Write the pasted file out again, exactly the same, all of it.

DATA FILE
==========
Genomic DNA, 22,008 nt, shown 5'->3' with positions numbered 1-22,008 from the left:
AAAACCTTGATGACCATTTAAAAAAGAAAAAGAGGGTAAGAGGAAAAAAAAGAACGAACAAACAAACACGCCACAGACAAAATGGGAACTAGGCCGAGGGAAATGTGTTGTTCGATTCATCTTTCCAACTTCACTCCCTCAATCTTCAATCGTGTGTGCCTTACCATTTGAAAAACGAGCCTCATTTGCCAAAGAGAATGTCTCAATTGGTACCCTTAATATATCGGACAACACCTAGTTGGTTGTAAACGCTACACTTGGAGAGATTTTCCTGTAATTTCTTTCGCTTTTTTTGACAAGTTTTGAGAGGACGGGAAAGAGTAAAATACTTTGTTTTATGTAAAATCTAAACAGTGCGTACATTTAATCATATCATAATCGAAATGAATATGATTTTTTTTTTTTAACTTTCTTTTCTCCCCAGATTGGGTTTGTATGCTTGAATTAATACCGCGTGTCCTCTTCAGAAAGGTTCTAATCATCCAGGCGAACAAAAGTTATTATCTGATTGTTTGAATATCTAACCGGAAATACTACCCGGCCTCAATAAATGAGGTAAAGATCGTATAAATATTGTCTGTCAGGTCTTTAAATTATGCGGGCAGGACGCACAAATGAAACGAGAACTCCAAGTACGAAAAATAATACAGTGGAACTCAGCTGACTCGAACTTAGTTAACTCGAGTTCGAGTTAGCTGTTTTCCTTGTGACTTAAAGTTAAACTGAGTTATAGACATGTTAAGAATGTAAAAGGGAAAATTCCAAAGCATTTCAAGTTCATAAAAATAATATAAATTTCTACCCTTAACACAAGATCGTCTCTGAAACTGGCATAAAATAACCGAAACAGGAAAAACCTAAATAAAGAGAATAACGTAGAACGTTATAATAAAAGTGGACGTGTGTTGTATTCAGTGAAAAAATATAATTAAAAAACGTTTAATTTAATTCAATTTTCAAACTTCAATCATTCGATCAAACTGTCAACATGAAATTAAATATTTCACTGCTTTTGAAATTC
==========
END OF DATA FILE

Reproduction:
Genomic DNA, 22,008 nt, shown 5'->3' with positions numbered 1-22,008 from the left:
AAAACCTTGATGACCATTTAAAAAAGAAAAAGAGGGTAAGAGGAAAAAAAAGAACGAACAAACAAACACGCCACAGACAAAATGGGAACTAGGCCGAGGGAAATGTGTTGTTCGATTCATCTTTCCAACTTCACTCCCTCAATCTTCAATCGTGTGTGCCTTACCATTTGAAAAACGAGCCTCATTTGCCAAAGAGAATGTCTCAATTGGTACCCTTAATATATCGGACAACACCTAGTTGGTTGTAAACGCTACACTTGGAGAGATTTTCCTGTAATTTCTTTCGCTTTTTTTGACAAGTTTTGAGAGGACGGGAAAGAGTAAAATACTTTGTTTTATGTAAAATCTAAACAGTGCGTACATTTAATCATATCATAATCGAAATGAATATGATTTTTTTTTTTTAACTTTCTTTTCTCCCCAGATTGGGTTTGTATGCTTGAATTAATACCGCGTGTCCTCTTCAGAAAGGTTCTAATCATCCAGGCGAACAAAAGTTATTATCTGATTGTTTGAATATCTAACCGGAAATACTACCCGGCCTCAATAAATGAGGTAAAGATCGTATAAATATTGTCTGTCAGGTCTTTAAATTATGCGGGCAGGACGCACAAATGAAACGAGAACTCCAAGTACGAAAAATAATACAGTGGAACTCAGCTGACTCGAACTTAGTTAACTCGAGTTCGAGTTAGCTGTTTTCCTTGTGACTTAAAGTTAAACTGAGTTATAGACATGTTAAGAATGTAAAAGGGAAAATTCCAAAGCATTTCAAGTTCATAAAAATAATATAAATTTCTACCCTTAACACAAGATCGTCTCTGAAACTGGCATAAAATAACCGAAACAGGAAAAACCTAAATAAAGAGAATAACGTAGAACGTTATAATAAAAGTGGACGTGTGTTGTATTCAGTGAAAAAATATAATTAAAAAACGTTTAATTTAATTCAATTTTCAAACTTCAATCATTCGATCAAACTGTCAACATGAAATTAAATATTTCACTGCTTTTGAAATTC